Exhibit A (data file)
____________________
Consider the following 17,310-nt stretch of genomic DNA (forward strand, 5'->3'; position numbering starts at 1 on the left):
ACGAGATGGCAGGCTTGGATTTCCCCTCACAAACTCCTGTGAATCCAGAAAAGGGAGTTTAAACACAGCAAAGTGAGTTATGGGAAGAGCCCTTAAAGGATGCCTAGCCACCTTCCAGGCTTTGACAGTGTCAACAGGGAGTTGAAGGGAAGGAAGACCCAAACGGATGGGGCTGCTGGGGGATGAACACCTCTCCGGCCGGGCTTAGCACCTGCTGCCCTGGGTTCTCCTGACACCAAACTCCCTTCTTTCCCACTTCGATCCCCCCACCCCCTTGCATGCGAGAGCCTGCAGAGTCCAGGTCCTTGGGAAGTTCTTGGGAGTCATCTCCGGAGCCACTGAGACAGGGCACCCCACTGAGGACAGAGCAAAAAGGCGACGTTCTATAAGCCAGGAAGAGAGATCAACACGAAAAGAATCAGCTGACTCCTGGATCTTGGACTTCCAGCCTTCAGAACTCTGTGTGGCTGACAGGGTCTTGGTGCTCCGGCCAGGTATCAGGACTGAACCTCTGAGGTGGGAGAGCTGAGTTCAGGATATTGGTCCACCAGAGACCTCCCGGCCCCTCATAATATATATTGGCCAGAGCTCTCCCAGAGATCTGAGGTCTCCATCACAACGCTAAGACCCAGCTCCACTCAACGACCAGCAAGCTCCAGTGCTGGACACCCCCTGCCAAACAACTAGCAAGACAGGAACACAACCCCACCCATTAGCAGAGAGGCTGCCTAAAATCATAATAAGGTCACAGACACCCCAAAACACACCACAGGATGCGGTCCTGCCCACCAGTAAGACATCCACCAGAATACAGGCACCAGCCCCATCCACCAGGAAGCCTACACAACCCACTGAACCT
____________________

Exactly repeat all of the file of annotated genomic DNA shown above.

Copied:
Consider the following 17,310-nt stretch of genomic DNA (forward strand, 5'->3'; position numbering starts at 1 on the left):
ACGAGATGGCAGGCTTGGATTTCCCCTCACAAACTCCTGTGAATCCAGAAAAGGGAGTTTAAACACAGCAAAGTGAGTTATGGGAAGAGCCCTTAAAGGATGCCTAGCCACCTTCCAGGCTTTGACAGTGTCAACAGGGAGTTGAAGGGAAGGAAGACCCAAACGGATGGGGCTGCTGGGGGATGAACACCTCTCCGGCCGGGCTTAGCACCTGCTGCCCTGGGTTCTCCTGACACCAAACTCCCTTCTTTCCCACTTCGATCCCCCCACCCCCTTGCATGCGAGAGCCTGCAGAGTCCAGGTCCTTGGGAAGTTCTTGGGAGTCATCTCCGGAGCCACTGAGACAGGGCACCCCACTGAGGACAGAGCAAAAAGGCGACGTTCTATAAGCCAGGAAGAGAGATCAACACGAAAAGAATCAGCTGACTCCTGGATCTTGGACTTCCAGCCTTCAGAACTCTGTGTGGCTGACAGGGTCTTGGTGCTCCGGCCAGGTATCAGGACTGAACCTCTGAGGTGGGAGAGCTGAGTTCAGGATATTGGTCCACCAGAGACCTCCCGGCCCCTCATAATATATATTGGCCAGAGCTCTCCCAGAGATCTGAGGTCTCCATCACAACGCTAAGACCCAGCTCCACTCAACGACCAGCAAGCTCCAGTGCTGGACACCCCCTGCCAAACAACTAGCAAGACAGGAACACAACCCCACCCATTAGCAGAGAGGCTGCCTAAAATCATAATAAGGTCACAGACACCCCAAAACACACCACAGGATGCGGTCCTGCCCACCAGTAAGACATCCACCAGAATACAGGCACCAGCCCCATCCACCAGGAAGCCTACACAACCCACTGAACCT